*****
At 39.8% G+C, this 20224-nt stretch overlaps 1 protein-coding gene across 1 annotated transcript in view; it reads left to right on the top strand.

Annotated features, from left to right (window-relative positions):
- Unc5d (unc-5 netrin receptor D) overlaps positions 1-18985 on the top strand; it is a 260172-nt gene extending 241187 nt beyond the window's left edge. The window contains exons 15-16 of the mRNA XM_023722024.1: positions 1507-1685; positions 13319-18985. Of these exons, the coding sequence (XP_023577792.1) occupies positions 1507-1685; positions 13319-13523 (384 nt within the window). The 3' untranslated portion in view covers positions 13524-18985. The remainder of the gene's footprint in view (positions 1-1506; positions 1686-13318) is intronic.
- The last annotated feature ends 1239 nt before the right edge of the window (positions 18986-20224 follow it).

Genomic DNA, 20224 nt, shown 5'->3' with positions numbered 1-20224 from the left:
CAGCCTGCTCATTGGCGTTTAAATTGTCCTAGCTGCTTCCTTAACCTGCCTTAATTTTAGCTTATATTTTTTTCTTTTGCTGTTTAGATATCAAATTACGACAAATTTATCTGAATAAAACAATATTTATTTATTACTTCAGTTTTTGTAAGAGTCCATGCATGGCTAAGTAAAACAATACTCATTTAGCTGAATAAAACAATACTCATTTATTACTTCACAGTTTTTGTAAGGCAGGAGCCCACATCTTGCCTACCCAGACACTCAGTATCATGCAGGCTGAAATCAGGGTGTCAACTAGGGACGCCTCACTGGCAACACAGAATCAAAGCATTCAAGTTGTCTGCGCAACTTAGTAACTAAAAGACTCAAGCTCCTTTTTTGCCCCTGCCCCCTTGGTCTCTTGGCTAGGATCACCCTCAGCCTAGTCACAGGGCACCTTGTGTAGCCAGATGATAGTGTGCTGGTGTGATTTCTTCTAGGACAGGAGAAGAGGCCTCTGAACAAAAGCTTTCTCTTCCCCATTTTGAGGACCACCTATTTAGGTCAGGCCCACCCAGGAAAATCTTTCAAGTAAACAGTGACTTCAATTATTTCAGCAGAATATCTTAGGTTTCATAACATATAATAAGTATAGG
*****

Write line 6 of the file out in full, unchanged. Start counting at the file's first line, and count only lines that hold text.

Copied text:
CAGCCTGCTCATTGGCGTTTAAATTGTCCTAGCTGCTTCCTTAACCTGCCTTAATTTTAGCTTATATTTTTTTCTTTTGCTGTTTAGATATCAAATTACGACAAATTTATCTGAATAAAACAATATTTATTTATTACTTCAGTTTTTGTAAGAGTCCATGCATGGCTAAGTAAAACAATACTCATTTAGCTGAATAAAACAATACTCATTTATTACTTCACAGTTTTTGTAAGGCAGGAGCCCACATCTTGCCTACCCAGACACTCAGTATCATGCAGGCTGAAATCAGGGTGTCAACTAGGGACGCCTCACTGGCAACACAGAATCAAAGCATTCAAGTTGTCTGCGCAACTTAGTAACTAAAAGACTCAAGCTCCTTTTTTGCCCCTGCCCCCTTGGTCTCTTGGCTAGGATCACCCTCAGCCTAGTCACAGGGCACCTTGTGTAGCCAGATGATAGTGTGCTGGTGTGATTTCTTCTAGGACAGGAGAAGAGGCCTCTGAACAAAAGCTTTCTCTTCCCCATTTTGAGGACCACCTATTTAGGTCAGGCCCACCCAGGAAAATCTTTCAAGTAAACAGTGACTTCAATTATTTCAGCAGAATATCTTAGGTTTCATAACATATAATAAGTATAGG